Diné Ceremonial Leader Woman Stands Shining (Pat McCabe)

One example of my spiritual activism was when I became involved in the Kheprw Institute, a Black youth mentoring community in Indianapolis. That coincided with becoming involved with the Quaker Social Change Ministry (QSCM) model for justice work.

Quaker Social Change Ministry (QSCM)

At that time, I learned about a new American Friends Service Committee (AFSC) program. My friend Lucy Duncan oversaw the program. The Quaker meeting I was attending in Indianapolis, North Meadow Circle of Friends, participated.

AFSC provided training for those involved in QSCM, which is where I learned a lot about community organizing. (SEE:

Training such as this can be an important part of learning to work for justice. As another example, in 2013, I was trained as an Action Lead in the Keystone Pledge of Resistance, which was about teaching local people how to participate in civil disobedience. Experienced activists from the Rainforest Action Network (RAN) traveled to twenty-five cities, providing a weekend of training in each city.

Working in diverse communities has given me new perspectives about Quakers and justice work and has led to questions.

  • What role does spirituality play for people and groups not involved in organized religion?
  • How are Quakers involved in justice work today?
    • How are justice concerns identified?
    • What are the primary justice concerns of Quakers, individually and of Quaker meetings?
    • Are Quaker meetings doing justice work as a meeting?
    • How do Friends work to address those justice concerns?
    • What are the different ways to work for justice?
  • How do Quakers balance spiritual life and doing justice work?
  • How do we support each other, and the meeting’s justice work?
    • How do we hold each other accountable?
    • How do Quaker individuals and meetings deal with historic injustices Quakers were involved in?
    • How do Quakers engage with those who have been subjected to historic injustices Quakers were part of?
  • How do we identify and work to heal from trauma?


I grew up in the Bear Creek Quaker community near Earlham, Iowa. Raised on farms, we then began to move often as Dad moved through the Farm Bureau/Farm Service system. Most of these places didn’t have Quaker meetings. I attended Scattergood Friends (boarding) high school and then Earlham College, a Quaker college.

After one year at Earlham, I moved to Indianapolis to join the Friends Volunteer Service Mission (VSM). This was in the early 1970’s, at the time of the Vietnam War. VSM was a project to provide meaningful work for young men doing alternative service for the Selective Service System. Although being a draft resister meant I refused to do alternative service “officially”, as far as the Selective Service System was concerned, I was led to join VSM to learn about doing justice work in communities. VSM had a model of doing one year of work in a job that would qualify as alternative service, saving enough money to support yourself to work in the community for the second year. Living in the community, I had time to see what community needs I might work on during that second year. During the first year I received on-the-job training at Methodist Hospital as a respiratory therapy technician. I spent my time outside my work in the hospital with kids in the neighborhood. There were no youth programs in that part of inner-city Indianapolis. I spent my second year continuing to work with the kids. Playing sports, taking bicycle trips, teaching how to work in a photo darkroom, etc.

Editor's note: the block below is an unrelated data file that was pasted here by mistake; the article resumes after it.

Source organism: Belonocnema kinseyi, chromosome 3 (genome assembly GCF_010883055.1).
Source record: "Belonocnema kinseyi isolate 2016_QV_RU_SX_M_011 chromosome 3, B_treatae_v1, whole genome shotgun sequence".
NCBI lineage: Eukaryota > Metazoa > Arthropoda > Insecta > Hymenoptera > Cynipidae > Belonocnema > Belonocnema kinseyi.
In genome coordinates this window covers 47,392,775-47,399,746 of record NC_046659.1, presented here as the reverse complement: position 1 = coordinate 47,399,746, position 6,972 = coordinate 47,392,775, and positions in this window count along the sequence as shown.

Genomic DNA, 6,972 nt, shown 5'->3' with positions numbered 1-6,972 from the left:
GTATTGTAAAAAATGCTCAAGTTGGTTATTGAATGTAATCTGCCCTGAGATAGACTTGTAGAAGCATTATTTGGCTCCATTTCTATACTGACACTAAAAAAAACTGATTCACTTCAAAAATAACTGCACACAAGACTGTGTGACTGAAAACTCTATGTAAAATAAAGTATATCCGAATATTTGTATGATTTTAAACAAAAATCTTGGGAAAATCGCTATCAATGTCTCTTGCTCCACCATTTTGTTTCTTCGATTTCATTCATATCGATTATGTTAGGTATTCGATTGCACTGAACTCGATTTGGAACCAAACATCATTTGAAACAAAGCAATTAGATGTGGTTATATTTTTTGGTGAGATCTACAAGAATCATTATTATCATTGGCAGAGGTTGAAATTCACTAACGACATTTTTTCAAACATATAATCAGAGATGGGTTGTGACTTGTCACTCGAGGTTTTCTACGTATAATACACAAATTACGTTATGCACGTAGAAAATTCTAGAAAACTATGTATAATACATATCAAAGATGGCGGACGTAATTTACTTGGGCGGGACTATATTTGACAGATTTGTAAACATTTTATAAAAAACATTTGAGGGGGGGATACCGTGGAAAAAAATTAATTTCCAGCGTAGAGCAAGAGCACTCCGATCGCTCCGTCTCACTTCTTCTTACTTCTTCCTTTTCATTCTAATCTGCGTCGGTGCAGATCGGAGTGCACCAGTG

So, at an early age (20), I began to learn about community organizing and spirit-led justice work. I was led to this work while praying and working to discern how I would respond to the requirement to register for the Selective Service System and whether to accept doing alternative service. These are related to the broader issues of peace and living in a violent and militaristic country. Learning what the Quaker way would be for me.

Although I returned to Iowa after completing the two years at VSM, I missed the kids so much that I returned to Indianapolis. I continued to do things with youth as I did at VSM while I continued my education. I enjoyed working as a respiratory therapy technician during my first year at VSM. When I returned to Indianapolis, I found a job at the Indiana University Medical Center as a respiratory therapy technician. I obtained a degree in Respiratory Care from Indiana University and became a Registered Respiratory Therapist (RRT).

So, this leading to join VSM led to my career path in medicine, and my path of justice work.

Community building

I have been blessed to be led to new communities of people over the past decade or so. These experiences taught me more about justice work. And have taught me some different answers to questions such as these:

  • Who is the community?
  • How to identify what issues to work on?
  • How to address the issue(s)?
  • How to measure progress?
  • Accountability?
  • How to heal?

In the community

The following are some of the communities I have been/am now involved with.

  • The youth mentoring community, the Kheprw Institute, in Indianapolis.
  • The environmental/pipeline resistance communities in Indianapolis and Iowa.
    • Being trained as an Action Lead in the Keystone Pledge of Resistance in 2013, I received invaluable training in activism. That was also my first experience in being part of an Internet community, learning ways to support each other remotely. This included monthly phone calls with everyone involved.